Although R. Eliezer attested that the words "Kodesh Lashem" were
written on one line on the tzitz that he saw in Rome, the Rambam paskins
that the words "Kodesh Lashem" should be written on two lines and
holds like R. Eliezer (that one line is also "kasher") only b'deved (see
Hilchos Klei HaMikdash 9,1 and the Kesef Mishneh there). Why doesn't
the Rambam hold like R. Eliezer l'chatliah -- after all he saw the actual
tzizt! [For one explanation see Michtav MaEliyahu chelek 4, page 57, ed.
note 1. ]
More generally -- when, if ever, may we determine the Halacha based
on the metzius thatexisted in the past that we later re-discover? Or can
we never determine Halacha in that fashion but still be able to rely on
such rediscoveries as proof of what the Halcaha is.
For example, the S'mag and the Mordechai (and I believe the Rambam
himself) brought proof to the Halacha of the order of the parshiyos in
t'filin in accordance with Rashi (as opposed to Rabbeinu Tam) from the
discovery of an old pair of (Rashi's shitah) t'filin at kever Y'chezkel.
Others did not agree that such t'filin could be relied on as "proof" of the
Halacha. See, e.g., Bach on Tur, OC 34. Similarly, there are those
today who bring "proofs" re: the "real" color of t'cheiles based on
tzitzis found at Masada. Is that a legitimate approach in terms of p'sak?
Any m'koros that you have regarding archeological finds and their
significance, if any, on p'sak Halacha would be much appreciated.
(a) Halacha cannot be determined by things such as archaeological finds, because it is impossible to know all of the details of the issue based on archaeology. One example is from our Sugya of Tzitz. The Rambam himself writes that it was occasionally written (for whatever reason) entirely on one line, and perhaps the one that Rebbi Eliezer saw in Rome was one such Tzitz. Even though such a Tzitz was valid, it was preferable to have it written on two lines.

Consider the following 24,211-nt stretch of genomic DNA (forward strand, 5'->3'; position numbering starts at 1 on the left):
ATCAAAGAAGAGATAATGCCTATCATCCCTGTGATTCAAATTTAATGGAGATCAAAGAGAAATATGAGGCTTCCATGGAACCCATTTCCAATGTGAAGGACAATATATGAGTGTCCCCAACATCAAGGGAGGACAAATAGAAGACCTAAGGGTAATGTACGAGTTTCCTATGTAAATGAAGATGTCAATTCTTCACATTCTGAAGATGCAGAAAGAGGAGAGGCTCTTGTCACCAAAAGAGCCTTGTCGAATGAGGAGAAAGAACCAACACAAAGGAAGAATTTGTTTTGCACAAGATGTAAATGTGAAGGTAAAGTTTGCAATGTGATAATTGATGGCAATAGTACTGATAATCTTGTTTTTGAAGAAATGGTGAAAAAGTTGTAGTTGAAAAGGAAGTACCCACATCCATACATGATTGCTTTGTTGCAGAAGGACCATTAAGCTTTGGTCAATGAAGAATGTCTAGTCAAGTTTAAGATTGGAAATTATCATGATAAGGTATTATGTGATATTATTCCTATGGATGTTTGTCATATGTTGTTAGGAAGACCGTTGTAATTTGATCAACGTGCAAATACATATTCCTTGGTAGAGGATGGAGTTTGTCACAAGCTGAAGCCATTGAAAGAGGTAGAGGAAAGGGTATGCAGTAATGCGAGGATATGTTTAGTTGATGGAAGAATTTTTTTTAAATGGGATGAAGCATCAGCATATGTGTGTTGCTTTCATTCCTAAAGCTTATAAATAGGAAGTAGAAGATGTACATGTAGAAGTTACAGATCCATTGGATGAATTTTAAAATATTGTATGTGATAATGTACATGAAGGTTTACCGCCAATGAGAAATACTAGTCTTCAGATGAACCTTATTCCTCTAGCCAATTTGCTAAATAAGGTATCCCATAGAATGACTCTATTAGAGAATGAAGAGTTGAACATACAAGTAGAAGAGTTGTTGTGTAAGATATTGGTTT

(b) We find in Bava Basra (78a) that the Rabanan rebuked Rabah bar bar Chanah who had been traveling in the desert and found the bodies of the Jews who had died in the desert after the Exodus, and he failed to count the knots on their Tzitzis in order to determine whether the Halachah is like Beis Shamai or Beis Hillel (who argue concerning the number of knots on the Tzitzis). Rabah bar bar Chanah, on the other hand, may have maintained that no proof can be adduced from such finds, and therefore he did not bother counting them.
(c) In the book "Midos u'Mishkalos Shel Torah" (Rav Yosef Weiss), the author cites the Nodeh b'Yehudah who wrote (with regard to measurements based on the size of an egg) that eggs have changed and have become smaller than they used to be. Rav Weiss points out that in the pyramids and in Pompei, eggs from early generations were found (from the times of the Tana'im and earlier), and they were all the same size as they are today. However, he himself writes that those eggs that were found may have been smaller eggs than the normal egg of that time (similar to what we wrote above in (a)).
In reply to Rabbi Kasdan question on the practical layout of the Tzis and
how it was made. It is always intruiging when there is a dispute of what
happened in practice, especially for the shape of an article or as in this
case, how the wording was arranged on the actual Tzis. It is impossible to
have an arguament on a practical application, unless it can be viewed from
two different aspects and dimensions. There might be , for example, an
arguament between three people about the actual size of a book. But in
actual fact, they are all are correct. One gives the width, one the breadth
and perhaps the third person states the depth of the book.
Taking this further to our example of the Tzis, and to coincide the Rambam
with our Gemoro, and the reasons stated therein why Hahem should be on a
higher level, then it is a suggestion that the tzis looked as follows.
HASHEM KODESH L
were the Hashem was on a higher level than the Kodesh L, and it was still
as if it was writen on two lines, one below the other in level, but on one
line in that the wording continues in one direction .
David Leitner, BSC, Manchester.
That is a possible explanation. Tosfos suggests that the Tzitz looked like that (as we drew in Figure #1), but from the Rambam's words it does not seem that he was of that opinion.